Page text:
You sit down at your computer, pull up Google, type in a search request, and you are rewarded with results that fit just what you need. There are probably several sites that are familiar to you. It seems that Google has tailored itself just to you and to fit your needs.
In a way, that is exactly what they’ve done.
Google personalizes your search results. It learns what sites you visit and learns your Internet habits then gives you search returns that are customized to that information – customized just for you – and it’s giving Denver SEO experts a bit of a headache.
When did it start?
You might not realize it – or remember it – but this practice is not new. It has actually been going on for a while, many people have just forgotten about it or gotten used to it. Google rolled out this update on December 4, 2009. It was done with the intent to increase user experience and marketing effectiveness. It seems to be working.
How does it work?
It probably isn’t great dinner conversation, in fact, this whole process involves a complex algorithm that is probably best explained through Google’s website. The short, short version is that Google watches what you click on and they use that information to learn what your favorite webpages are and learn about your Internet habits. It then takes that data and boosts certain things in your SERP based on your search history. What you see when you type in a term like “whatnots” will not necessarily be the same results that your friend may receive then they type in the same term.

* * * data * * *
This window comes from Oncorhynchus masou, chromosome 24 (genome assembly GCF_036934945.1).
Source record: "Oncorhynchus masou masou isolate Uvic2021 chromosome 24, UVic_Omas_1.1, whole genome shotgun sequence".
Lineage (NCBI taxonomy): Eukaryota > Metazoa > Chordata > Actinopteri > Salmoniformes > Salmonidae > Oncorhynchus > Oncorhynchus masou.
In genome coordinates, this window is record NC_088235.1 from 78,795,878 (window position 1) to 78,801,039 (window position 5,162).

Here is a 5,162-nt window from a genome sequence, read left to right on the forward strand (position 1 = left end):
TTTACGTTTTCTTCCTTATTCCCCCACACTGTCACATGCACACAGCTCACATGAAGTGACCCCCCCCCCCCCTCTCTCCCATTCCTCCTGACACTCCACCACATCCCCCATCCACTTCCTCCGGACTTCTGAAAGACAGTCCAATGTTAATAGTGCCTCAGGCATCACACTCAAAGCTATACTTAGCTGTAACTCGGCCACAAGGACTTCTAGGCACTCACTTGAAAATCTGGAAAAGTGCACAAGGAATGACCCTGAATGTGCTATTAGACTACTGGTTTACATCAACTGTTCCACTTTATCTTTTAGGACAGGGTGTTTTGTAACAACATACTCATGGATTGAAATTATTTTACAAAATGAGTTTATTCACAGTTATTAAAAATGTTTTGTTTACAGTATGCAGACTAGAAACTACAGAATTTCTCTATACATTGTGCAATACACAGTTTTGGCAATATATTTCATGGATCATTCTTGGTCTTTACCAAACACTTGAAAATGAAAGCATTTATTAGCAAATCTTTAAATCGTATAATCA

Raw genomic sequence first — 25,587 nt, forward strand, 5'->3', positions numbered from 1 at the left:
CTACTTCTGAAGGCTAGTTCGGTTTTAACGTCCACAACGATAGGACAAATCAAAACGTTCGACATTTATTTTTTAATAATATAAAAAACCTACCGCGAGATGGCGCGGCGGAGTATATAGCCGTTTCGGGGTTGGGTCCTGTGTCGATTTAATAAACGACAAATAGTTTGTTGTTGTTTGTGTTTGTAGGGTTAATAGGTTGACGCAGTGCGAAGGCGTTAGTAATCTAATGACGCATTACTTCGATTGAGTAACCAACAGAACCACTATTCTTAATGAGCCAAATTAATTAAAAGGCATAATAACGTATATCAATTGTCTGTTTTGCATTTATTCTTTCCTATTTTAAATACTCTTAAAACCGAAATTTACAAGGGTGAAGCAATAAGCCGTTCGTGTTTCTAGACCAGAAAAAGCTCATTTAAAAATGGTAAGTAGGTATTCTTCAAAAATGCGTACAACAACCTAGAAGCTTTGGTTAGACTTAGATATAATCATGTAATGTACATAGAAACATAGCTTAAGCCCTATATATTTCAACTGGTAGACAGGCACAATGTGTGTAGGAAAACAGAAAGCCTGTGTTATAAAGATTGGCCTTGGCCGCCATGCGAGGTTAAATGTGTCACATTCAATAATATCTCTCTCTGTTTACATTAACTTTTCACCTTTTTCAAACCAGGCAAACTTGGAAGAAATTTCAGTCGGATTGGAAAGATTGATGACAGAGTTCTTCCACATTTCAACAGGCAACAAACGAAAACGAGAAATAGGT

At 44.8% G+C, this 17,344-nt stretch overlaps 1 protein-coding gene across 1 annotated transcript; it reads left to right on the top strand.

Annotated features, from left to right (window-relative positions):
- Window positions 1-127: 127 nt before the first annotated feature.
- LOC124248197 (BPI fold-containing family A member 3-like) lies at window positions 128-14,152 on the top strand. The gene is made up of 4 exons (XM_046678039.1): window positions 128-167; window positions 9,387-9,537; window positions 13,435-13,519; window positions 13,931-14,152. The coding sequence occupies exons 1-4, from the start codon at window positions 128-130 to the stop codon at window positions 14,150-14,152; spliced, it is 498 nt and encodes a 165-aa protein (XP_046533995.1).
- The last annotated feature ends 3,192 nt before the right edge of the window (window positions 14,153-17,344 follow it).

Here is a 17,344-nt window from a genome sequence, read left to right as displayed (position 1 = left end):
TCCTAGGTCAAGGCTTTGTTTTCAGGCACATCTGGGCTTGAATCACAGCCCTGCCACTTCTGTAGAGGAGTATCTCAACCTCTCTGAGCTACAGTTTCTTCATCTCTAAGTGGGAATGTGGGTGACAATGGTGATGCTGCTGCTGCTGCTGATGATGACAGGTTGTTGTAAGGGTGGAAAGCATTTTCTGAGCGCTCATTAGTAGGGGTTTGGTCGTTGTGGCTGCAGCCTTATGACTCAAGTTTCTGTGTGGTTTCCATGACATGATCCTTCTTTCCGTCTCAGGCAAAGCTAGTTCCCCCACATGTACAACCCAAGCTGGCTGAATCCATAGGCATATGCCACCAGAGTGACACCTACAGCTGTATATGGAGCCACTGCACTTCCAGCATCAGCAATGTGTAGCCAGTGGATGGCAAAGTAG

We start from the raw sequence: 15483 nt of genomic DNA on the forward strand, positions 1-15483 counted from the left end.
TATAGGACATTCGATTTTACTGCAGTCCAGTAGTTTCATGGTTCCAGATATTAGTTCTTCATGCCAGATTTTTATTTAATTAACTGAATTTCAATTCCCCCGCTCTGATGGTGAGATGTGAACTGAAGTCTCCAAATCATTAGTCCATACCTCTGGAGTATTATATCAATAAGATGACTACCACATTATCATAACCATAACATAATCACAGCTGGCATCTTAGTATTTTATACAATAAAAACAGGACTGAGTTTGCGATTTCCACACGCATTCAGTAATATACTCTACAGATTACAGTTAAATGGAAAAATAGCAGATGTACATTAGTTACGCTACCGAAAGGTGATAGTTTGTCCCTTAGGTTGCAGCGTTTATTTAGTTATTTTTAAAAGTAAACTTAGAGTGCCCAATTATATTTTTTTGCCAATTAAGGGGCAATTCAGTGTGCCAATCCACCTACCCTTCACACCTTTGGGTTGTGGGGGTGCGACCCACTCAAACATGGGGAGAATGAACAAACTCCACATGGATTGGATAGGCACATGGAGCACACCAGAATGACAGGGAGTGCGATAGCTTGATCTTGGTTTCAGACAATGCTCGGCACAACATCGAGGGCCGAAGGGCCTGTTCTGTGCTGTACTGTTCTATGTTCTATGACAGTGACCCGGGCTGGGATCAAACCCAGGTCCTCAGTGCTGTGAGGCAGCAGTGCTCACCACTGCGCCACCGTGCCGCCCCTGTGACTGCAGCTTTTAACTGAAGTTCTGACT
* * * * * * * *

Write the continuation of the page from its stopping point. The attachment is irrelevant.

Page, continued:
How to avoid it?
So if you have figured out by now that this can be a challenge for SEO experts, you’re right. As a user, though, you can avoid it. If you are signed in to Google when you search you will get the custom search results. However, sign out of Google and you get a more organic return. You can also clear out your history and adjust your setting under Google search to “pause.” Going incognito does not prevent it so your best bet is to get delete all of your history.
Why do they do it?
Well, the first thing you should understand is that Google is not trying to spy on you. According to their website, their goal is to increase user experience and increase the accuracy of the ad platforms. They want to provide you with better, more relevant searches to better meet your personal needs.
Why is it important for SEMs and SEOs to know this?
As an SEO or SEM, avoiding personalization is key. If you work for an SEO company your goal is to make sure your material is as close to the opposite end of the personalization spectrum as possible. When you are working on client account, it is imperative that you remain impartial to data. This is accomplished through competitive research.
So, no, Google is not psychic and it isn’t spying on you. Google is just, well, being Google. It is trying to stay ahead of the game and give its users the best experience possible.